• Klinefelter’s syndrome

If you have familial history or any of these genetic disorders, talk with your doctor about early detection using genetic testing and other methods for disease prevention. 


Based on your history and physical examination, the doctor may prescribe tests such as:6

  • Imaging tests: Computed tomography (CT) scans are used to scan the pelvis, abdomen, and chest, and ultrasounds to visualise ovaries and testes to check for the presence of tumours. To clearly visualise the presence of any tumours, ingestible contrast dye is administered. Magnetic resonance imaging (MRI) is used as a further test to measure the size of the tumour
  • Blood tests: Blood count, liver, and kidney functions are assessed. Blood tests check the elevated levels of alpha 1-fetoprotein (AFP) and beta-human chorionic gonadotropin (bHCG). AFP is known as a tumour marker for testicular cancer
  • Biopsy: A small piece of tissue from a tumour present in the pelvis or surrounding lymph node is removed by the doctor to check the presence of germ cells. A pathologist then studies the tissue under a microscope to learn more about the cells to find out if it is benign or malignant

The doctor usually combines these tests to confirm the presence of germ cell cancer. If they suspect your tumours are more advanced, they might do more diagnostic testing such as lung function, a lymph node biopsy, and extensive imaging to find out if the cancer has already spread. 

How are they treated?

The treatment is planned after a thorough diagnostic evaluation is completed. The doctor considers factors such as age, medical history, presence of other disorders, and the size, stage, location, and spread of the tumour. Germ cell cancers are usually treated with a combination of these treatment strategies:3,6

  • Surgery: Doctors recommend surgery if the tumours are confined to one organ. To effectively remove all the germ cell tumours, the ovary and testicles are removed in the process. Surgery is only suggested based on age and overall physical health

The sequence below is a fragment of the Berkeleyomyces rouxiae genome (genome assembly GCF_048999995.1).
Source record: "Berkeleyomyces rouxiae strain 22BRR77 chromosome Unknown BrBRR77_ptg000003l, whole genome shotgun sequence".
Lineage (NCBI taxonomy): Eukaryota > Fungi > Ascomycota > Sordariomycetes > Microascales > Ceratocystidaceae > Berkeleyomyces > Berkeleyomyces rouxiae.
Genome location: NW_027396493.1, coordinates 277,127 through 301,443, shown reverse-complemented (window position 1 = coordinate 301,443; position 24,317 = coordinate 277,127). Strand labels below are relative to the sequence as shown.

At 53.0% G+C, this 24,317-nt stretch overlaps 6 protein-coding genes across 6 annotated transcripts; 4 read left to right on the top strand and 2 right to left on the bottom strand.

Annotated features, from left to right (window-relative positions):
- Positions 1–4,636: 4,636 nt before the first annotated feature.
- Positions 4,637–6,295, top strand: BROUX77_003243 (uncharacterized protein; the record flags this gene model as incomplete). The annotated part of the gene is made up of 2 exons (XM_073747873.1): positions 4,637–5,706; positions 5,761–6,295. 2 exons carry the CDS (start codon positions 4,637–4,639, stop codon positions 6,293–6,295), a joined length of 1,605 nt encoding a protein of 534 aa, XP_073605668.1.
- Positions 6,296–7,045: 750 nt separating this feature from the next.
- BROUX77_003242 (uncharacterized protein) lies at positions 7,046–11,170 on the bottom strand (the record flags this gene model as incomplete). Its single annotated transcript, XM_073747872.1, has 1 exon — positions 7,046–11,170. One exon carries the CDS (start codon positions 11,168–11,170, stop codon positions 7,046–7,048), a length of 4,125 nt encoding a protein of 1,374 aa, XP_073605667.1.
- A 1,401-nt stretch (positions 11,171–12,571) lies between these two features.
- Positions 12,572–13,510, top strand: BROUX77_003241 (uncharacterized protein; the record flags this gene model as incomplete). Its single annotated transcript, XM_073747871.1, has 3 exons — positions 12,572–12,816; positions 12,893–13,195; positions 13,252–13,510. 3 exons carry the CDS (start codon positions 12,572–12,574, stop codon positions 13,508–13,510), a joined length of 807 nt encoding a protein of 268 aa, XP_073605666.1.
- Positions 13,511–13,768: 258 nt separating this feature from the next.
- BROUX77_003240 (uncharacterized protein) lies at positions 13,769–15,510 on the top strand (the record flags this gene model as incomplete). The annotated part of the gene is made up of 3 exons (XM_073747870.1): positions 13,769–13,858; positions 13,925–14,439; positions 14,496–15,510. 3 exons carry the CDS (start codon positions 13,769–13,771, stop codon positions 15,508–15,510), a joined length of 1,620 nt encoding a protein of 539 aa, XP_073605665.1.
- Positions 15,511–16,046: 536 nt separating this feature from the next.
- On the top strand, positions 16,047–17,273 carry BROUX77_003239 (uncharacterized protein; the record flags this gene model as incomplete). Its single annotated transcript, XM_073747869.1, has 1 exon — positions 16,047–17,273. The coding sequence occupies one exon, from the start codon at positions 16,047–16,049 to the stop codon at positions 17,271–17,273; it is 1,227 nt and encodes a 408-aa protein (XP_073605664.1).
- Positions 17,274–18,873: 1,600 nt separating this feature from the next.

• Chemotherapy: Chemotherapy is used after surgery to kill any remaining germ cell tumour cells. Chemotherapeutic drugs are effective in treating and even completely curing certain germ cell cancers even if it has spread
  • Radiotherapy: Radiotherapy is not usually used to treat germ cell tumours. In certain cases, doctors aim to use radiation to shrink the tumours to manage symptoms or for surgical removal

There is a chance of cancer coming back (relapsing) even after treatment. It is therefore very important to have regular check-ups with your doctor. Talk with your doctor or oncologist about your symptoms and priorities (such as fertility and having children later in life) to get the best treatment strategy for you.  


Germ cell cancer is a type of rare cancer starting in the reproductive cells. Even though it is a rare cancer, treatment is very promising. That being said, any cancer diagnosis is extremely difficult. Remember that you are not alone and there is support available from cancer support groups and your doctors to maintain your mental health and cope with it better.